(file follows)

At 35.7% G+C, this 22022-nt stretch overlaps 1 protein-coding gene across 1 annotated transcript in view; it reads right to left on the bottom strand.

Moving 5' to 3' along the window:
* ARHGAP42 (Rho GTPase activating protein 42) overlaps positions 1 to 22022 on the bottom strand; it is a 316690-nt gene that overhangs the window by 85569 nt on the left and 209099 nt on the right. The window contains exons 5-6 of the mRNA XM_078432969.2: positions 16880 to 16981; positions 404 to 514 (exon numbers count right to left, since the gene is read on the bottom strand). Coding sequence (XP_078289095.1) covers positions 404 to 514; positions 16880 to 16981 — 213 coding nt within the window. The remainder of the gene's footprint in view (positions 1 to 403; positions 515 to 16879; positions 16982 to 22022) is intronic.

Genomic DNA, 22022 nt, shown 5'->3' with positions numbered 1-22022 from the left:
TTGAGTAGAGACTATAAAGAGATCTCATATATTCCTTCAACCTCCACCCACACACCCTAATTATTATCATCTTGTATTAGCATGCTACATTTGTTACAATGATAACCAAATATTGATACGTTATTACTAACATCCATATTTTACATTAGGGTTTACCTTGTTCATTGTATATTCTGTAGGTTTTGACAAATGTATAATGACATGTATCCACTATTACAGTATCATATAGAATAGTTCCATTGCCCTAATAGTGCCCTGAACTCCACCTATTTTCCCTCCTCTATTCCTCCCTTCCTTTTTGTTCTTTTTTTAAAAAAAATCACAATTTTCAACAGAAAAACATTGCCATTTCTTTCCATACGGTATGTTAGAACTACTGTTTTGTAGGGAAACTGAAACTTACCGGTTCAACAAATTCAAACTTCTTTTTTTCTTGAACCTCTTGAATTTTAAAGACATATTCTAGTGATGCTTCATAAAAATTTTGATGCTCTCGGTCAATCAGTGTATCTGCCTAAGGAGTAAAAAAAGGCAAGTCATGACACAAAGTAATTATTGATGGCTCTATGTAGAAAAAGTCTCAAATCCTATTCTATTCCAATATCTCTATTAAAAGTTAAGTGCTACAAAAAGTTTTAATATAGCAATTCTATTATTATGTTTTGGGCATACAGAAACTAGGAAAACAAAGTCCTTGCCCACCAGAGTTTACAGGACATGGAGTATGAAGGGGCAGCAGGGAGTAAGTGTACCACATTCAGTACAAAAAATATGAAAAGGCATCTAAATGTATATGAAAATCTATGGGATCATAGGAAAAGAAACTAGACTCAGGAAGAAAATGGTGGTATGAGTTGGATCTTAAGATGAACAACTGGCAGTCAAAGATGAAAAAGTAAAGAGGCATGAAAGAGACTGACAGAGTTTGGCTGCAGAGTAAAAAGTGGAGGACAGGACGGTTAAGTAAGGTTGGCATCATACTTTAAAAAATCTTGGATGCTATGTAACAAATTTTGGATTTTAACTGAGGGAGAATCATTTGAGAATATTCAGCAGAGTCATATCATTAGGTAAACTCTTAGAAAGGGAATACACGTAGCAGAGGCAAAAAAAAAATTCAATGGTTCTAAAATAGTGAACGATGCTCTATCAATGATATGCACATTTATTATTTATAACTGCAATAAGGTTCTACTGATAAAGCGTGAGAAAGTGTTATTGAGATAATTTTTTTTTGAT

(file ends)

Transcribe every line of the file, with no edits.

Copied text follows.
At 35.7% G+C, this 22022-nt stretch overlaps 1 protein-coding gene across 1 annotated transcript in view; it reads right to left on the bottom strand.

Moving 5' to 3' along the window:
* ARHGAP42 (Rho GTPase activating protein 42) overlaps positions 1 to 22022 on the bottom strand; it is a 316690-nt gene that overhangs the window by 85569 nt on the left and 209099 nt on the right. The window contains exons 5-6 of the mRNA XM_078432969.2: positions 16880 to 16981; positions 404 to 514 (exon numbers count right to left, since the gene is read on the bottom strand). Coding sequence (XP_078289095.1) covers positions 404 to 514; positions 16880 to 16981 — 213 coding nt within the window. The remainder of the gene's footprint in view (positions 1 to 403; positions 515 to 16879; positions 16982 to 22022) is intronic.

Genomic DNA, 22022 nt, shown 5'->3' with positions numbered 1-22022 from the left:
TTGAGTAGAGACTATAAAGAGATCTCATATATTCCTTCAACCTCCACCCACACACCCTAATTATTATCATCTTGTATTAGCATGCTACATTTGTTACAATGATAACCAAATATTGATACGTTATTACTAACATCCATATTTTACATTAGGGTTTACCTTGTTCATTGTATATTCTGTAGGTTTTGACAAATGTATAATGACATGTATCCACTATTACAGTATCATATAGAATAGTTCCATTGCCCTAATAGTGCCCTGAACTCCACCTATTTTCCCTCCTCTATTCCTCCCTTCCTTTTTGTTCTTTTTTTAAAAAAAATCACAATTTTCAACAGAAAAACATTGCCATTTCTTTCCATACGGTATGTTAGAACTACTGTTTTGTAGGGAAACTGAAACTTACCGGTTCAACAAATTCAAACTTCTTTTTTTCTTGAACCTCTTGAATTTTAAAGACATATTCTAGTGATGCTTCATAAAAATTTTGATGCTCTCGGTCAATCAGTGTATCTGCCTAAGGAGTAAAAAAAGGCAAGTCATGACACAAAGTAATTATTGATGGCTCTATGTAGAAAAAGTCTCAAATCCTATTCTATTCCAATATCTCTATTAAAAGTTAAGTGCTACAAAAAGTTTTAATATAGCAATTCTATTATTATGTTTTGGGCATACAGAAACTAGGAAAACAAAGTCCTTGCCCACCAGAGTTTACAGGACATGGAGTATGAAGGGGCAGCAGGGAGTAAGTGTACCACATTCAGTACAAAAAATATGAAAAGGCATCTAAATGTATATGAAAATCTATGGGATCATAGGAAAAGAAACTAGACTCAGGAAGAAAATGGTGGTATGAGTTGGATCTTAAGATGAACAACTGGCAGTCAAAGATGAAAAAGTAAAGAGGCATGAAAGAGACTGACAGAGTTTGGCTGCAGAGTAAAAAGTGGAGGACAGGACGGTTAAGTAAGGTTGGCATCATACTTTAAAAAATCTTGGATGCTATGTAACAAATTTTGGATTTTAACTGAGGGAGAATCATTTGAGAATATTCAGCAGAGTCATATCATTAGGTAAACTCTTAGAAAGGGAATACACGTAGCAGAGGCAAAAAAAAAATTCAATGGTTCTAAAATAGTGAACGATGCTCTATCAATGATATGCACATTTATTATTTATAACTGCAATAAGGTTCTACTGATAAAGCGTGAGAAAGTGTTATTGAGATAATTTTTTTTTGAT